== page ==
Marxists Internet Archive

Todor Zhivkov


Todor Khristov Zhivkov (Bulgarian: Тодор Христов Живков; 7 September 1911 – 5 August 1998) was a Bulgarian communist statesman who, as General Secretary of the Bulgarian Communist Party (1951-1989), Prime Minister (1962-1971) and Chairman of the Council of State (1978-1989), served as the de facto leader of the People's Republic of Bulgaria  from 1954 until 1989.  His rule marked a period of political and economic stability for Bulgaria, but also of complete submission of Bulgaria to Soviet directives.

Zhivkov's rule remained effectively unchallenged until the deterioration of east–west relations in the 1980s, when a stagnating economic situation, a worsening international image and growing careerism and corruption in the BCP weakened his position.  In 1984 he initiated 'assimilation' of Bulgaria's Turkish minority, which was fiercely opposed by Bulgarian Turks as an attack on their identity, and widely condemned internationally -even by the Soviet Union.

In 1989, demands for liberalisation escalated and, as in the past, the regime responded with arrests and beatings of critics and dissidents.  Finally, under pressure by senior BCP members due to his refusal to recognize problems and deal with public protests, Zhivkov resigned his posts on 10 November 1989.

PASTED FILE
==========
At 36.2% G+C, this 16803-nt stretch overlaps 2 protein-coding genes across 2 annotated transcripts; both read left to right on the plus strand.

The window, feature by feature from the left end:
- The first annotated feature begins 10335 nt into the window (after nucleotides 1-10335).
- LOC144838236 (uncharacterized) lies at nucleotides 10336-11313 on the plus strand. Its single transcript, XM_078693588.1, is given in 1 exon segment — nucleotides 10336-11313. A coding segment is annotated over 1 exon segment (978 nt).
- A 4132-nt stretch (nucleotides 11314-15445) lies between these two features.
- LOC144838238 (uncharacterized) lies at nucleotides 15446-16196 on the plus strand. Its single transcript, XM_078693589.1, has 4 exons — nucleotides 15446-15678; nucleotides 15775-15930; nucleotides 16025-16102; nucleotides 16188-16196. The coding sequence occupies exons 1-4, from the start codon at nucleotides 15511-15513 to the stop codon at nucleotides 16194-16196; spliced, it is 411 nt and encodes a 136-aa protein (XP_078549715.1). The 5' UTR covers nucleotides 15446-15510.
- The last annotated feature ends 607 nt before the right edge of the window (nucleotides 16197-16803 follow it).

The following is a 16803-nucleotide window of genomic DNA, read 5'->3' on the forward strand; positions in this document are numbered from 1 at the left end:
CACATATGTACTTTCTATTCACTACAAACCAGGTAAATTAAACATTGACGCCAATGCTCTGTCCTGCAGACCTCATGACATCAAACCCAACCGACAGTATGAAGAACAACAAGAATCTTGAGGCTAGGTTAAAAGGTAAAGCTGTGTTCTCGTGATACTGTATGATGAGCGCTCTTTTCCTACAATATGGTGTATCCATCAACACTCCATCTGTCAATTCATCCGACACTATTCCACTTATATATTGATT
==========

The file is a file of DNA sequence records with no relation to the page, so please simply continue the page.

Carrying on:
Within a month of his ouster, Communist rule in Bulgaria had effectively ended, and within nearly a year the People's Republic of Bulgaria had formally ceased to exist.  Zhivkov himself  was expelled form the Communist Party in December 1989 and placed under house arrest in January 1990 on charges of corruption, abuse of power and inciting ethnic hatred.  He was ultimately acquitted of all charges.

He died in 1998 from bronchial pneumonia.



1948: Bulgarian Youth Helps to Build People's Democracy

1972: "Revolutionary Tribune and Theoretician", in Georgi Dimitrov 90th Birth Anniversary

1974: Modern Bulgaria: Problems and Tasks in Building an Advanced Socialist Society

1985: Peace and Security for the Peoples - The Helsinki Conference on Security and Cooperation in Europe: Ten Years After